During a power outage, expected or not, a backup generator can be a lifesaver — if you have one. If you don’t already own one, here’s what you should know before you go out and purchase one.
1. Know what appliances and devices need power, and which ones can go without.
Once you know which devices and appliances you’d like to keep running, you need to calculate how much power you will need. Consumer Reports provides the following breakdown of devices/appliances and their power needs:
Refrigerator: 600 watts
Sump pump: 750 to 1,500 watts
Portable heater: 1,500 watts
Window air conditioner: 1,000 watts
Lights: 60 to 600 watts
Computers: 60 to 300 watts
Generators vary by the amount of power they can deliver, but a typical generator provides 5,000 watts.
2. Identify the circuit breakers controlling the outlets that will need power.
You can purchase a device called a digital circuit breaker finder to identify the outlets that will need power and label them for future reference.
3. Know the different types of generators.
There are 4 types of generators:
Home Standby Generator
- Permanently installed
- Powered by natural gas or propane
- Automatically turn on during an outage
- Require professional installation
- Power range: 5,000 to 20,000 watts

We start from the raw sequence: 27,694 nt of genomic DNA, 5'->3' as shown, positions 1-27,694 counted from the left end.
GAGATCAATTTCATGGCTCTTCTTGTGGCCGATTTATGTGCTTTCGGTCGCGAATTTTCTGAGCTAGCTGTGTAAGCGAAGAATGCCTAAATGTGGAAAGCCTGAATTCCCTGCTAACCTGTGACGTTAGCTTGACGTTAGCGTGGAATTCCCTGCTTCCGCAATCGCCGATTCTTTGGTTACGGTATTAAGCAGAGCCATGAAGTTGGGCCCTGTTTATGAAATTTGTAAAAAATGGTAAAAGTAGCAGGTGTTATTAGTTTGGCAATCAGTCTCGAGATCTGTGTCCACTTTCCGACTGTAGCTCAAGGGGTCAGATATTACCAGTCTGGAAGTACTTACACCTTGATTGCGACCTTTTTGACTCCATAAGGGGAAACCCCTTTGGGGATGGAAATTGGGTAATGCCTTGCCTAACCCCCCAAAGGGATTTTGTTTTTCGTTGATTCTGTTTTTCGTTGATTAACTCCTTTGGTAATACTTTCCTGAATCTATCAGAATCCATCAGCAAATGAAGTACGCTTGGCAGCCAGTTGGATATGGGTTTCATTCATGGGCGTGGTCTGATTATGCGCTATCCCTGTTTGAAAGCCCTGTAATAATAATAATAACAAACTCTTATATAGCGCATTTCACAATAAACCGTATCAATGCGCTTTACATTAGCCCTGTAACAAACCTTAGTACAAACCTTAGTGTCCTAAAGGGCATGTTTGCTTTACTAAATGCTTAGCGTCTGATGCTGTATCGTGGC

- Cost range: $3,000 to $6,000
- Less expensive than home standby generators
- Powered by gasoline and require stabilizer for storage
- Produce high levels of carbon monoxide and should not be used indoors
- May require a battery
- Power range: 3,000 to 8,500 watts
- Cost range: $400 to $1,000
- Quieter than portable generators
- More efficient and produce fewer emissions
- Power range: 3,000 to 8,500
- Cost range: $500 to $4,000
Portable Power Station
- Battery-powered; also sold as “solar generators”
- Extremely quiet
- Don’t produce fuel emissions
- Can’t run for extended periods of time
- Don’t produce as much power as portable generators
- Cost range: $750 to $3,000
Before deciding on a generator, be sure to take the time to understand the different features and benefits. After purchasing a generator, carefully read through the safety manual to help prevent potential accidents during a power outage.
For more information about power generators, speak to a Blue Apple Electric certified electrician.